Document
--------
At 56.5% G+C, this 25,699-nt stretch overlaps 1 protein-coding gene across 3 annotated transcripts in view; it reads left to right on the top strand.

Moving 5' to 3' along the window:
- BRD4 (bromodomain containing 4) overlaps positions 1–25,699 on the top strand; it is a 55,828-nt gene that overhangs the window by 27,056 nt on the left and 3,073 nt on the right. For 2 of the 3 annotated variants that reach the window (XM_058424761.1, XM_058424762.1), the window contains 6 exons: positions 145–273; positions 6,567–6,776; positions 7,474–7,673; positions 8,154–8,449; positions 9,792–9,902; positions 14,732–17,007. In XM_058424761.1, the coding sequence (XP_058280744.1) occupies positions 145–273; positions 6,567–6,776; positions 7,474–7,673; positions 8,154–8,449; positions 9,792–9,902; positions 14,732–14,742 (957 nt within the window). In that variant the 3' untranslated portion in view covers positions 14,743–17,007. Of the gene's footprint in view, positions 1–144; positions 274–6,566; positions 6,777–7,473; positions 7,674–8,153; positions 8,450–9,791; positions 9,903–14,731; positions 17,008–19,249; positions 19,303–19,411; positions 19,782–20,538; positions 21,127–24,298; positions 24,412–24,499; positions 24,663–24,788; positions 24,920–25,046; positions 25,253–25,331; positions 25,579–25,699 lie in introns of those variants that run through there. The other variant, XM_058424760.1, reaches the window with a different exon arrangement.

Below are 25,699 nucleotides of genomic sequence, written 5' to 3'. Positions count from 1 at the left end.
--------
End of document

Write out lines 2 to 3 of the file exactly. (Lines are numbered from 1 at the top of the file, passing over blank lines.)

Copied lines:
Moving 5' to 3' along the window:
- BRD4 (bromodomain containing 4) overlaps positions 1–25,699 on the top strand; it is a 55,828-nt gene that overhangs the window by 27,056 nt on the left and 3,073 nt on the right. For 2 of the 3 annotated variants that reach the window (XM_058424761.1, XM_058424762.1), the window contains 6 exons: positions 145–273; positions 6,567–6,776; positions 7,474–7,673; positions 8,154–8,449; positions 9,792–9,902; positions 14,732–17,007. In XM_058424761.1, the coding sequence (XP_058280744.1) occupies positions 145–273; positions 6,567–6,776; positions 7,474–7,673; positions 8,154–8,449; positions 9,792–9,902; positions 14,732–14,742 (957 nt within the window). In that variant the 3' untranslated portion in view covers positions 14,743–17,007. Of the gene's footprint in view, positions 1–144; positions 274–6,566; positions 6,777–7,473; positions 7,674–8,153; positions 8,450–9,791; positions 9,903–14,731; positions 17,008–19,249; positions 19,303–19,411; positions 19,782–20,538; positions 21,127–24,298; positions 24,412–24,499; positions 24,663–24,788; positions 24,920–25,046; positions 25,253–25,331; positions 25,579–25,699 lie in introns of those variants that run through there. The other variant, XM_058424760.1, reaches the window with a different exon arrangement.